By Nick Timiraos 

Federal Reserve officials this month discussed plans to provide more information about how long they will keep purchasing Treasury and mortgage-backed securities by linking the time frame for the stimulus program to economic conditions.

Minutes of the Nov 4-5 meeting released Wednesday showed officials were prepared to roll out the revised guidance as soon as their next meeting, set for Dec. 15-16. They also discussed ways that the purchases could be altered to provide more stimulus to the economy, if needed. But they didn't indicate any imminent changes in that direction.

Whether the Fed takes any of those additional steps next month could depend on how the economy and financial markets weather rising virus infections and the removal, at the end of the year, of emergency lending programs established by the Fed and the Treasury Department.

Since June, the Fed has been buying $80 billion a month in Treasurys and $40 billion in mortgage securities, net of redemptions, and its rate-setting committee said in its policy statement that those purchases would continue "over coming months."

"Many participants judged that the committee might want to enhance its guidance for asset purchases fairly soon," the minutes said.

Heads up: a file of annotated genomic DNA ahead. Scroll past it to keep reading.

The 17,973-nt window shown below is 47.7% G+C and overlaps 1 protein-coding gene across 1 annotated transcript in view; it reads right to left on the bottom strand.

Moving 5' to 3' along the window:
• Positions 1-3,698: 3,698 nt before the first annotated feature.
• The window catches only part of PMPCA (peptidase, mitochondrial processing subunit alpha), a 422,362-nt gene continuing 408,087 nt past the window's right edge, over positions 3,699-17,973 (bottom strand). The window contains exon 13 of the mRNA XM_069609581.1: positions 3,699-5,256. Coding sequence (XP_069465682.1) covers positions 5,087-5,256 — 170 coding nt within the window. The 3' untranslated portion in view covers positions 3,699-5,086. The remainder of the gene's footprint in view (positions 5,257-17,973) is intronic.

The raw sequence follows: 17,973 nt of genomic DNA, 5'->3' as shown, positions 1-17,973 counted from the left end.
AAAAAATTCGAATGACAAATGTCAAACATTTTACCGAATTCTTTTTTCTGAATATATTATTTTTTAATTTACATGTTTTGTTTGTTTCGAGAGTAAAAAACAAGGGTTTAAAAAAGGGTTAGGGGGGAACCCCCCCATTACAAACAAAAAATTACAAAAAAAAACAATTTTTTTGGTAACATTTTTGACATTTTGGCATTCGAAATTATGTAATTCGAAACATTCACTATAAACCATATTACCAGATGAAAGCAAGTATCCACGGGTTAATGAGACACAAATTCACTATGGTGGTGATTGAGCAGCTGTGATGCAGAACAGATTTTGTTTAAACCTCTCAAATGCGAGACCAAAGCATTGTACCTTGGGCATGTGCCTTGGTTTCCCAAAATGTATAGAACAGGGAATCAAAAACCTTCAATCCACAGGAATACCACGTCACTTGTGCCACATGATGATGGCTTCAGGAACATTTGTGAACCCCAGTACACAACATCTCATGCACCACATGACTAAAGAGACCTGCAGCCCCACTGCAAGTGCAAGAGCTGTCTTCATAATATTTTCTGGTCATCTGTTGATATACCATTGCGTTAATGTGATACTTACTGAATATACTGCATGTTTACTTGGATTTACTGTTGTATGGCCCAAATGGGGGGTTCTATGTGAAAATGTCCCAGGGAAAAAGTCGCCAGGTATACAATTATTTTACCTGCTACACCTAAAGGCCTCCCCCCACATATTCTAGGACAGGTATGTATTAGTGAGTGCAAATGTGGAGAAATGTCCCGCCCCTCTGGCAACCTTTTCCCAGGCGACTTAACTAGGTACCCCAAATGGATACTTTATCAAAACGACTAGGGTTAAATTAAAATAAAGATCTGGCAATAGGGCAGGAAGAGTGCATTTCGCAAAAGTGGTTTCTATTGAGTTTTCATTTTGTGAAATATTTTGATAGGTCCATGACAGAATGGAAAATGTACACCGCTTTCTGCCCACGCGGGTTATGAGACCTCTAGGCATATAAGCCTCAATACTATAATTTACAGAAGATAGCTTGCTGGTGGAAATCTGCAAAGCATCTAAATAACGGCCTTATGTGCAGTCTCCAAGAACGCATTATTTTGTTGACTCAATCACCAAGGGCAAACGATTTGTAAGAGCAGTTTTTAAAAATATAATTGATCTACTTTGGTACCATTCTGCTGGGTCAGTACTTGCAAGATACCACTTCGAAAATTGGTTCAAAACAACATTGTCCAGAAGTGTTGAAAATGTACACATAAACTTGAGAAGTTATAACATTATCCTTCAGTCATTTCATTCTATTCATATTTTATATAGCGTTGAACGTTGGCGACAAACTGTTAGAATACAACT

In September, the Fed provided guidance about its interest-rate plans by laying out three economic conditions that would need to be met before it raised rates from near zero. The Fed said it would hold rates at that level until the labor market is healed, inflation hits 2% and inflation is projected to run moderately above 2%.

Similar guidance for the asset purchases could say, for example, that the central bank won't reduce the pace until the pandemic has passed, or until officials are satisfied that they are on track to meet those other conditions. Most officials thought the guidance should imply that they would slow the pace of bond purchases before beginning to raise short-term interest rates, the minutes said.

At their meeting this month, officials said it would be important for the new guidance around asset purchases to be consistent with the September guidance around interest rates "so that the use of these tools would be well coordinated," the minutes said. A few officials said they were hesitant to make the change soon because the economic outlook was so uncertain.

Fed officials are navigating an outlook clouded by the risk that the economic recovery slows in the winter months amid rising coronavirus cases. At the same time, positive developments about vaccine trials raises the prospect of a stronger rebound later in 2021.